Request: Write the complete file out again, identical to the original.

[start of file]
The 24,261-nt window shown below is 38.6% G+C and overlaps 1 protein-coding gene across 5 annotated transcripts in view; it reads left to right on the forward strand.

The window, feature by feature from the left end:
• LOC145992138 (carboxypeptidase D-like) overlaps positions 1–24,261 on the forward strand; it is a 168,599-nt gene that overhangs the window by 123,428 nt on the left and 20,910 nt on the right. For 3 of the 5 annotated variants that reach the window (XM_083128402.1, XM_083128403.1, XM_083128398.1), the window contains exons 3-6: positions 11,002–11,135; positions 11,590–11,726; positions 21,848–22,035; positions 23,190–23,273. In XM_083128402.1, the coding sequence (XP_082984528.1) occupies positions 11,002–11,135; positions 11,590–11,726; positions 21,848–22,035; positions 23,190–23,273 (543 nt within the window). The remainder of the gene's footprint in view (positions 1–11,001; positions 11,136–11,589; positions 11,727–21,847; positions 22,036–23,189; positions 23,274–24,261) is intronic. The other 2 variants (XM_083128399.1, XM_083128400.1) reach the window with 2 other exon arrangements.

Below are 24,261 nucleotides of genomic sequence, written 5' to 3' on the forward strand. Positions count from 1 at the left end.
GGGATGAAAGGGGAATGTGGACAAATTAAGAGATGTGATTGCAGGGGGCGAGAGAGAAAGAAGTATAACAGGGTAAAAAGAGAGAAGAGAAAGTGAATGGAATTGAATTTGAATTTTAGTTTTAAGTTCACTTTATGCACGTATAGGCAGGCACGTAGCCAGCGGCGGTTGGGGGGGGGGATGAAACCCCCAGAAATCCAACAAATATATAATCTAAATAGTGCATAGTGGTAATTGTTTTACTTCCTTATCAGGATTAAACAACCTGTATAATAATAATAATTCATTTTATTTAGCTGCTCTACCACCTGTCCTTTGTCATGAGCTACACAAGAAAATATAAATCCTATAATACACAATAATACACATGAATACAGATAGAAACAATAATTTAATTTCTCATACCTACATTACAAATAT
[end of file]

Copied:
The 24,261-nt window shown below is 38.6% G+C and overlaps 1 protein-coding gene across 5 annotated transcripts in view; it reads left to right on the forward strand.

The window, feature by feature from the left end:
• LOC145992138 (carboxypeptidase D-like) overlaps positions 1–24,261 on the forward strand; it is a 168,599-nt gene that overhangs the window by 123,428 nt on the left and 20,910 nt on the right. For 3 of the 5 annotated variants that reach the window (XM_083128402.1, XM_083128403.1, XM_083128398.1), the window contains exons 3-6: positions 11,002–11,135; positions 11,590–11,726; positions 21,848–22,035; positions 23,190–23,273. In XM_083128402.1, the coding sequence (XP_082984528.1) occupies positions 11,002–11,135; positions 11,590–11,726; positions 21,848–22,035; positions 23,190–23,273 (543 nt within the window). The remainder of the gene's footprint in view (positions 1–11,001; positions 11,136–11,589; positions 11,727–21,847; positions 22,036–23,189; positions 23,274–24,261) is intronic. The other 2 variants (XM_083128399.1, XM_083128400.1) reach the window with 2 other exon arrangements.

Below are 24,261 nucleotides of genomic sequence, written 5' to 3' on the forward strand. Positions count from 1 at the left end.
GGGATGAAAGGGGAATGTGGACAAATTAAGAGATGTGATTGCAGGGGGCGAGAGAGAAAGAAGTATAACAGGGTAAAAAGAGAGAAGAGAAAGTGAATGGAATTGAATTTGAATTTTAGTTTTAAGTTCACTTTATGCACGTATAGGCAGGCACGTAGCCAGCGGCGGTTGGGGGGGGGGATGAAACCCCCAGAAATCCAACAAATATATAATCTAAATAGTGCATAGTGGTAATTGTTTTACTTCCTTATCAGGATTAAACAACCTGTATAATAATAATAATTCATTTTATTTAGCTGCTCTACCACCTGTCCTTTGTCATGAGCTACACAAGAAAATATAAATCCTATAATACACAATAATACACATGAATACAGATAGAAACAATAATTTAATTTCTCATACCTACATTACAAATAT